Pico reef tanks (or Picco, as they are sometimes called) are smaller than the nano tanks and usually clock in at 5-gallons or under. This makes them the ideal capacity for a desktop, bookshelf or bedroom tank, but also reduces the number and type of reef occupants you can keep in them. They are usually suitable for corals but not fish.
Benefits and Disadvantages of Small Aquatic Reef Set-Ups
There are several advantages of having a nano or pico reef tank over a full-sized 50-gallon or larger saltwater aquarium.
Their main advantage is they cost less to start-up and are easy to incorporate in almost any home or office. Large reef tanks usually require expensive and extensive set-ups including multiple external filters, aquarium sump filters and both internal and external lighting systems to highlight the full depth of the tank.
The primary disadvantage of small aquariums is that they are harder to maintain than larger systems because their water parameters and quality can shift very quickly. If you miss a water change in your tiny tank it could crash with little warning. You’ll also have a lot fewer options in the types of coral and fish you can keep.
|Type of Small Reef Tank||Benefits||Appropriate Corals and Fish||Disadvantages|
|Nano Tank |
(6 to 30 gallons)
|Ideal type for a starter tank or those new to saltwater aquariums |
Easier to maintain and less likely to suddenly crash than a smaller Pico tank
Not as expensive to start up as a large saltwater tank
Compact size makes it easy to incorporate into your home or relocate if you need to move it
You can buy a Nano Tank Kit, or source equipment and design your own set-up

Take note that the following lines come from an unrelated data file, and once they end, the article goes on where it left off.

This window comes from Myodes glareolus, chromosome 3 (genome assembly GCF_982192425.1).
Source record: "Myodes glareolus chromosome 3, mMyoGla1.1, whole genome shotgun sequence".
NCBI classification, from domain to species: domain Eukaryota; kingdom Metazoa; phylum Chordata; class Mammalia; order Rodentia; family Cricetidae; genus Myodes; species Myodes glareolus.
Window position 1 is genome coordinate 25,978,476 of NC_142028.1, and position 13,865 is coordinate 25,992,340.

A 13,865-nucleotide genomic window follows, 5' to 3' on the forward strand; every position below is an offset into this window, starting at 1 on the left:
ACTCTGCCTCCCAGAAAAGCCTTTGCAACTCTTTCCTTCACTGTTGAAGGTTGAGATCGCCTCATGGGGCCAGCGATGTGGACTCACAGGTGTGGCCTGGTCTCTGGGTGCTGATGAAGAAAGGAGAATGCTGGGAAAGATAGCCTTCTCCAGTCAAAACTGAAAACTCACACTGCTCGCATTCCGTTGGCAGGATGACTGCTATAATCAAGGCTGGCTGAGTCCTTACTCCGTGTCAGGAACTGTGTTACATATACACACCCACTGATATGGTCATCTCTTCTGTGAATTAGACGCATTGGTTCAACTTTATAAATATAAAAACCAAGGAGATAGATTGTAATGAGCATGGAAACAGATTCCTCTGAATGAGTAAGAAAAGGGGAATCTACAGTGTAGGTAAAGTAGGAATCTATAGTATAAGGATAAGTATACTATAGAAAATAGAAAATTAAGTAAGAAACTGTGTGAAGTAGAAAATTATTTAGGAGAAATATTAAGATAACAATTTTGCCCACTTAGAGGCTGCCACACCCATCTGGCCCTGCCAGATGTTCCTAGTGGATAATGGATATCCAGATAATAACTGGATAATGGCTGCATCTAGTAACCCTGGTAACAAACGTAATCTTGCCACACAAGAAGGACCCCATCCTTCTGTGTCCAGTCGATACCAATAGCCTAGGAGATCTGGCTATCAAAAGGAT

|Coral: Small, easy SPS, mushroom and soft coral frags on a base of live rocks and sand |
Reef fish: Clowns, small varieties of Goby, Red Anglers, Firefish and small Wrasses like the Pygmy or Banded
|Harder to maintain than in larger reef tanks and more likely to crash from ammonia spikes |
Daily to weekly water top-offs and changes required, along with close attention to overall water quality
Smaller size limits the type and number of coral and reef fish you can stock
Size constraints also limit your hardscape options, since you need to leave room for your fish and corals
|Pico Tank |
(5 gallons or less)
|Ideal size and weight for a desktop, office or bookshelf reef tank |
Less expensive to start than a full-sized reef tank
Easy to find kits that include a filter and lighting fixture
Compact size and lighter weight makes it easy to move and relocate the tank any time you want
|Coral: Small, easy Zoanthids, mushroom and soft coral frags on a base of live rocks and sand |
Reef Fish: Most marine fish unsuited to such small tanks, but you may have room for a small Goby
|Hardest type of reef tank to maintain |